The Last of Us Part II

In reviewing The Last of Us Part II, I’m going to do my best to avoid spoiling both that game and The Last of Us.

That’s not easy, because the first issue I’ll discuss is whether you can play The Last of Us Part II (tLoU2) without playing The Last of Us (tLoU) first. Strictly speaking, you can; all the major plot beats you need to know from the first game are recapped in the second one. However, these are emotional stories, and I think it will be hard to understand some of the character motivations in tLoU2 without making the journey with the characters in tLoU.

The Last of Us was set a couple of decades after a global pandemic (sigh) has ravaged the world. The disease is effectively a highly infectious zombie plague. The story of that game followed Joel, still dealing with the loss of his family, as he accompanies the young Ellie in a journey across a ravaged country in the hopes of curing the plague.

The Last of Us Part II picks up the story some years later. This time the viewpoint character is Ellie. She’s making her own cross-country journey across the apocalyptic landscape. The centerpiece of that journey is a detailed depiction of a ravaged Seattle. The game is similar to tLoU: she must deal with environmental puzzles, locate resources, and have encounters with both zombie and human enemies.

The publisher of both games, Naughty Dog, also publishes the Uncharted series. While the two series have some similarities (the way waves of enemies attack, many encounters can be handled by stealth), the mood of the games are completely different. Anyone looking for Indiana-Jones-style antics of the Uncharted games will be disappointed. The world of the tLoU games is grim, sad, terrible, and filled with loss and pain. There are occasional moments of joy in this world, but they are few.

The story of tLoU2 is more personal than the first game, but also more intense. Naughty Dog found a way to up the emotional stakes of tLoU2 without the dramatic world-changing potential of tLoU‘s plot.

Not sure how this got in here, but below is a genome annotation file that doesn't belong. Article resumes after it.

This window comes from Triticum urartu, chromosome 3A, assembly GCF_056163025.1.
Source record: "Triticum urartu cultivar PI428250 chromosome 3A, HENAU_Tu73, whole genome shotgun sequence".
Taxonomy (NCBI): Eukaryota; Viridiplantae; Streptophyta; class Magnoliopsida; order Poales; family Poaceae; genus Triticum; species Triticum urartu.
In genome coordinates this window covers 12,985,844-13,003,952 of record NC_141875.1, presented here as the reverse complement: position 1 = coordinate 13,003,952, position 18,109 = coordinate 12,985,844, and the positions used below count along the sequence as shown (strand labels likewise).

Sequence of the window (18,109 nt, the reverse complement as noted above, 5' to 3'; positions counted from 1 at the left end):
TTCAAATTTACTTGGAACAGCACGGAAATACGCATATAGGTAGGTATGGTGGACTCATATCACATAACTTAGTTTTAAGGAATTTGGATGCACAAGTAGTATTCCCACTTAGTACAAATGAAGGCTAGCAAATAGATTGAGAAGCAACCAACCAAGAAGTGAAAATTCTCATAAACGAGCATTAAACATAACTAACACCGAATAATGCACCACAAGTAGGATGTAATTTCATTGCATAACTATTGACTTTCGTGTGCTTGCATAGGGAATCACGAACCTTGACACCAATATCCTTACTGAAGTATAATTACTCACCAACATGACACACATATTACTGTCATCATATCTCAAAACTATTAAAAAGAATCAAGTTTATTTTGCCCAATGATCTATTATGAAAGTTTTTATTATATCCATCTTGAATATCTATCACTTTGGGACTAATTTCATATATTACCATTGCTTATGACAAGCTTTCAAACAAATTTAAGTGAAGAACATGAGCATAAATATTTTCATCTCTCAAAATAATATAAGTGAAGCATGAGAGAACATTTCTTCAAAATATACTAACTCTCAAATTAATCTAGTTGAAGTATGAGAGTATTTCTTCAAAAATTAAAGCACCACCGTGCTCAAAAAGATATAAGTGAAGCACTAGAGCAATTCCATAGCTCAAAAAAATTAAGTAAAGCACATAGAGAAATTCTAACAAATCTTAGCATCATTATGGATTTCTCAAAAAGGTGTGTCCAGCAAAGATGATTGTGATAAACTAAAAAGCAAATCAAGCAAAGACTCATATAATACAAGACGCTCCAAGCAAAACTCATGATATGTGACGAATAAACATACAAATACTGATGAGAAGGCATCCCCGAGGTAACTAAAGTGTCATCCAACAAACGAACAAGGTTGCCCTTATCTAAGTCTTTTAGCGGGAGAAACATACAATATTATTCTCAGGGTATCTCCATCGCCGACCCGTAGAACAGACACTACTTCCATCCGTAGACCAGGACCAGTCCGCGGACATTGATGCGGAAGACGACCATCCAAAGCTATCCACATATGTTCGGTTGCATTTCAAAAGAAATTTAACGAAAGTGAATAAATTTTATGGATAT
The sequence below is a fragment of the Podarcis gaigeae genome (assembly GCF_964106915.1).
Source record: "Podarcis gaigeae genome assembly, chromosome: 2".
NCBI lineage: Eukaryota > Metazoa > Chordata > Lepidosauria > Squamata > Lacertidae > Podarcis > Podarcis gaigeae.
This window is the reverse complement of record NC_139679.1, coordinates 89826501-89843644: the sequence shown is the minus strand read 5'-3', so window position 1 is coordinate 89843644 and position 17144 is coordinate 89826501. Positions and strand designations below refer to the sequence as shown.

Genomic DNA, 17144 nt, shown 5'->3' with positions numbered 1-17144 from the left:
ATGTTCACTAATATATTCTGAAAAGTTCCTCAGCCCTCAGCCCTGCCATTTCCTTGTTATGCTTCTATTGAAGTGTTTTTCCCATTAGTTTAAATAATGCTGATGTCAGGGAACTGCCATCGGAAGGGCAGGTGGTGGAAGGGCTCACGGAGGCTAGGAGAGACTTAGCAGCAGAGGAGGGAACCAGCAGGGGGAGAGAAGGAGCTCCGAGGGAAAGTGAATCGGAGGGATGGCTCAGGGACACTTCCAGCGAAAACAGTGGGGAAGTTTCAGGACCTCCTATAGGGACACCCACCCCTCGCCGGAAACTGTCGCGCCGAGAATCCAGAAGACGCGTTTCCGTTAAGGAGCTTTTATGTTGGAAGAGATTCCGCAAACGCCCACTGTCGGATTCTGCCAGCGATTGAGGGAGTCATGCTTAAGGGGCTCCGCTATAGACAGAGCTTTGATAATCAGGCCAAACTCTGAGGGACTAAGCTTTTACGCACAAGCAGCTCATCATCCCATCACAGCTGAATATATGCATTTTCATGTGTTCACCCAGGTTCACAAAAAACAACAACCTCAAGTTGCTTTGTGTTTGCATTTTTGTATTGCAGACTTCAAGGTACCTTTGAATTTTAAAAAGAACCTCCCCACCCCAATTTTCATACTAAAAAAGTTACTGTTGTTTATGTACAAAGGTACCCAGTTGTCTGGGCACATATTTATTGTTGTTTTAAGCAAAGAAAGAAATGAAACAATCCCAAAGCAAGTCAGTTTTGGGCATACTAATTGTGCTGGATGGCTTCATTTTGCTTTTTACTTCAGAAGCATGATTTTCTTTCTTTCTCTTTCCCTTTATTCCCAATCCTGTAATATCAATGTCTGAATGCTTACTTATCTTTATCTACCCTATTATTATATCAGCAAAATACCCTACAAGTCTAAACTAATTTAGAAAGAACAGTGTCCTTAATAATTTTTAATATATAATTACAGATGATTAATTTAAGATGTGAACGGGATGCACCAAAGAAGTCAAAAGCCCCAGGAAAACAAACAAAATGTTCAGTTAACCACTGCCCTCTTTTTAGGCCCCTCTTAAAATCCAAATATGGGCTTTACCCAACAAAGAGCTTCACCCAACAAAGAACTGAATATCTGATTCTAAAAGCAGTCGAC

Since my previous review was for the story-telling game Detroit: Become Human, I should clarify a couple of things:

  • There are no story choices in tLoU2 (or tLoU or the Uncharted games, for that matter). They are cinematic games, in that you play the game to go from one scene to another.
  • Combat is a major part of the game. You will have to develop tactics and tools to get through encounters with enemies.
  • Unlike a story-telling game or the Uncharted series, tLoU2 is build-up-your-character game. You search for materials to improve your character’s skills, crafting abilities, and weaponry. Some reviewers say tLoU2 took them 30 hours to play; it took me over 60, because I scoured the landscape for resources (and also chose the stealth approach for most encounters).

There’s one area in which The Last of Us Part II breaks new ground in video games: its accessibility support. There are many options to adjust the user interface for both the hearing and vision impaired. As always, I played the game in Easy difficulty, but I also turned on all the accessibility options. That puts the game in “Super Easy” difficulty; for example, you can’t accidentally jump off a height and hurt yourself, you can easily detect enemies at a distance, the enemies become “dumber”, you’re harder to detect when you’re sneaking around, and you hear sounds whenever you’re near a resource.